Everett Jasmer, monster truck pioneer, sells USA-1

One of Everett Jasmer's last car crushes at the wheel of USA-1.
One of Everett Jasmer's last car crushes at the wheel of USA-1.
Josh Kirscher

It appears that the USA-1 monster truck will live to crush another day.

The last time we told you about Everett Jasmer, one of the godfathers of monster truck racing in the '80s, he had fallen on hard times. Now, Jasmer says, he's finally inked a deal that will save USA-1 from extinction.

"I'm very relieved," he says on a call from his Ham Lake shop.

Back in the '80s, Jasmer was racing USA-1 against the other megastar trucks like King Kong and Bigfoot in the biggest stadiums in the country. He took the 1988 TNT Monster Truck Racing Series championship title and cameo-ed in the monster truck movie "Take the Job and Shove It." Here are some highlights:

But after 1990, when monster truck promoter TNT Motorsports was bought out, Jasmer got fed up with the increasing demand for bigger crashes, fake "pro-wrestling"-esque feuding, and most of all, the loss of the racing component. So at the height of his popularity, he packed up his trucks and came back to Ham Lake, thinking he'd start his own racing series.

It didn't turn out that way. In the last 20 years or so, Jasmer's financial situation went from bad to worse as interest in USA-1 dwindled. He turned the truck into a Christian ministry then attempted to use it as a promotional tool for the Tea Party during the last election. Fox & Friends wasn't interested in a hybrid car crush, nor was Michele Bachmann interested in using the truck in her campaign material. (Unsuccessful 5th congressional district candidate Joel Demos, on the other hand, took Jasmer up on his offer.)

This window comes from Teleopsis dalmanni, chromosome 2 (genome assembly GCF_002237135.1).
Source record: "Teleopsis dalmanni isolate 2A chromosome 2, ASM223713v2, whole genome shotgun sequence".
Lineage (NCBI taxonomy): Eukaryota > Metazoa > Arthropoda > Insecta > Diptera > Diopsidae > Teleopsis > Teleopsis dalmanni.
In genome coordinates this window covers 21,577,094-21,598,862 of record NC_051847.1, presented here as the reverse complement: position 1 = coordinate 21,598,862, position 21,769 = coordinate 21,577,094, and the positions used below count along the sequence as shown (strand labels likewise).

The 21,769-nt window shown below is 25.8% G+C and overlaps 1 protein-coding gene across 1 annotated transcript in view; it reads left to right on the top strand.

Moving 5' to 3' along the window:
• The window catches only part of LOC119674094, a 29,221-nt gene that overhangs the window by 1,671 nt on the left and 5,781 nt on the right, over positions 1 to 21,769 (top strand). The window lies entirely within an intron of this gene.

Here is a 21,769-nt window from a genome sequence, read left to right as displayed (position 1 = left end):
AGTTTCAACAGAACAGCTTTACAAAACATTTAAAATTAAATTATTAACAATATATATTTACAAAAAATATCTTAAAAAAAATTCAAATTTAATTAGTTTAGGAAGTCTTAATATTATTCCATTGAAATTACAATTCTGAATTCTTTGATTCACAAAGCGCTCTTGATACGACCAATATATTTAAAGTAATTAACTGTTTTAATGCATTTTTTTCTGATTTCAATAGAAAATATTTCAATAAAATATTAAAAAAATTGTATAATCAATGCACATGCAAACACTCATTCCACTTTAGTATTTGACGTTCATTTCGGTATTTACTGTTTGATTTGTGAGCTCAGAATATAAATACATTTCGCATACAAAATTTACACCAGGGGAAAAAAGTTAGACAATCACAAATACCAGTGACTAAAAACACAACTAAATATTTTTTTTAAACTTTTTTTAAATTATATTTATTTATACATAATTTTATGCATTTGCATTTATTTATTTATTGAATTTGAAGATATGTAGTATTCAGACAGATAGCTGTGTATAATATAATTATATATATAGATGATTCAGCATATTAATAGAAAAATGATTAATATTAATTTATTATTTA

But, as it turns out, the election was not USA-1's last gasp. Jasmer -- who's been quietly trying to sell the brand for years -- recently received a call from Chandler Lloyd, former owner of the Overtime truck.

"He asked if I remembered his name," says Jasmer. "Turns out he had called me back 25 or more years ago when we were both young and he was trying to get into the sport."

Former Bigfoot and Carolina Crusher driver Rodney "Hot Rod" Tweedy in the cab of the old USA-1
Former Bigfoot and Carolina Crusher driver Rodney "Hot Rod" Tweedy in the cab of the old USA-1

Lloyd made an offer on the USA-1 franchise and the pair met for the first time last week. Lloyd's going to build a whole new truck with the USA-1 name and take her on the road racing, the way Jasmer once dreamed of doing. But Jasmer doesn't get to sit on the sidelines -- he's agreed to follow with his old USA-1s to attract nostalgic fans. As of now, Lloyd is talking about a 10-city tour.

"I was thinking it was going to be 'take it easy time.' Now I'm going to busier than ever," he says. "At my age I guess I was not expecting to be on the road."

Jasmer says by the time the entire deal is over, he'll have pulled back from the brink of financial ruin. And while the USA-1 name will belong to someone else, he hopes to continue on with his Christian ministry. Once touring is over, it appears Jasmer will have finally moved on from his monster truck.

"I've finally got financial stability after all these years," he says. "I'm mentally, physically exhausted."

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